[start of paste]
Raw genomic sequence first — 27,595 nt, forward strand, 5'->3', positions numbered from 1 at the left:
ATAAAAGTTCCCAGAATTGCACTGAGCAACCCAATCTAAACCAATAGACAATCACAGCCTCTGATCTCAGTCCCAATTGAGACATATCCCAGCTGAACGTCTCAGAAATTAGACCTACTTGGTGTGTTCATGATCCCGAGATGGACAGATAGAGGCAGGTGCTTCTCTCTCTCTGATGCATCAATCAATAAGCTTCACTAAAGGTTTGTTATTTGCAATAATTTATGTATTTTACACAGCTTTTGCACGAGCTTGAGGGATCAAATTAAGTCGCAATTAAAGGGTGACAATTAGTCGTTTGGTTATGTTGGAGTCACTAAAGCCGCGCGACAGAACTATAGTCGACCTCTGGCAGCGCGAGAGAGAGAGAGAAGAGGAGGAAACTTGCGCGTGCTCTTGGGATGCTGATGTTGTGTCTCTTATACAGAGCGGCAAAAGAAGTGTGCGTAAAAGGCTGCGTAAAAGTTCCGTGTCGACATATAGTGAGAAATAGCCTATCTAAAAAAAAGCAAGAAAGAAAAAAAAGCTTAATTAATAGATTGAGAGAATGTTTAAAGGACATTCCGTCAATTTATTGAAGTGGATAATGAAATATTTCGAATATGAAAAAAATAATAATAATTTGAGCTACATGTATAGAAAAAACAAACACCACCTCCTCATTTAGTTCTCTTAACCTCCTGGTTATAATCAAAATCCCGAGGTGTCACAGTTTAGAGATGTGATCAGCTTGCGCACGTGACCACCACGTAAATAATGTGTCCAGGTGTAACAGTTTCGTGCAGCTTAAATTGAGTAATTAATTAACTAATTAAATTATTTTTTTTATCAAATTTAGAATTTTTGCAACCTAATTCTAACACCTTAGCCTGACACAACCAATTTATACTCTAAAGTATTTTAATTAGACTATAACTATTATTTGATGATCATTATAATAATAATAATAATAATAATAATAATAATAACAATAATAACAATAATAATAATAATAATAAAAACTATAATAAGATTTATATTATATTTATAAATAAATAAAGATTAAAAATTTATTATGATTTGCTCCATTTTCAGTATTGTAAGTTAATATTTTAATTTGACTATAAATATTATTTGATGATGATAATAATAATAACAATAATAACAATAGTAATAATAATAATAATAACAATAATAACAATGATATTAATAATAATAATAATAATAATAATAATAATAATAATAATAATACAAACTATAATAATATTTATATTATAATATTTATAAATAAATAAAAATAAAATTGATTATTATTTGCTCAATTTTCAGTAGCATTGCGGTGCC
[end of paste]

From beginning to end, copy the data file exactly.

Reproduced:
Raw genomic sequence first — 27,595 nt, forward strand, 5'->3', positions numbered from 1 at the left:
ATAAAAGTTCCCAGAATTGCACTGAGCAACCCAATCTAAACCAATAGACAATCACAGCCTCTGATCTCAGTCCCAATTGAGACATATCCCAGCTGAACGTCTCAGAAATTAGACCTACTTGGTGTGTTCATGATCCCGAGATGGACAGATAGAGGCAGGTGCTTCTCTCTCTCTGATGCATCAATCAATAAGCTTCACTAAAGGTTTGTTATTTGCAATAATTTATGTATTTTACACAGCTTTTGCACGAGCTTGAGGGATCAAATTAAGTCGCAATTAAAGGGTGACAATTAGTCGTTTGGTTATGTTGGAGTCACTAAAGCCGCGCGACAGAACTATAGTCGACCTCTGGCAGCGCGAGAGAGAGAGAGAAGAGGAGGAAACTTGCGCGTGCTCTTGGGATGCTGATGTTGTGTCTCTTATACAGAGCGGCAAAAGAAGTGTGCGTAAAAGGCTGCGTAAAAGTTCCGTGTCGACATATAGTGAGAAATAGCCTATCTAAAAAAAAGCAAGAAAGAAAAAAAAGCTTAATTAATAGATTGAGAGAATGTTTAAAGGACATTCCGTCAATTTATTGAAGTGGATAATGAAATATTTCGAATATGAAAAAAATAATAATAATTTGAGCTACATGTATAGAAAAAACAAACACCACCTCCTCATTTAGTTCTCTTAACCTCCTGGTTATAATCAAAATCCCGAGGTGTCACAGTTTAGAGATGTGATCAGCTTGCGCACGTGACCACCACGTAAATAATGTGTCCAGGTGTAACAGTTTCGTGCAGCTTAAATTGAGTAATTAATTAACTAATTAAATTATTTTTTTTATCAAATTTAGAATTTTTGCAACCTAATTCTAACACCTTAGCCTGACACAACCAATTTATACTCTAAAGTATTTTAATTAGACTATAACTATTATTTGATGATCATTATAATAATAATAATAATAATAATAATAATAATAACAATAATAACAATAATAATAATAATAATAAAAACTATAATAAGATTTATATTATATTTATAAATAAATAAAGATTAAAAATTTATTATGATTTGCTCCATTTTCAGTATTGTAAGTTAATATTTTAATTTGACTATAAATATTATTTGATGATGATAATAATAATAACAATAATAACAATAGTAATAATAATAATAATAACAATAATAACAATGATATTAATAATAATAATAATAATAATAATAATAATAATAATAATAATACAAACTATAATAATATTTATATTATAATATTTATAAATAAATAAAAATAAAATTGATTATTATTTGCTCAATTTTCAGTAGCATTGCGGTGCC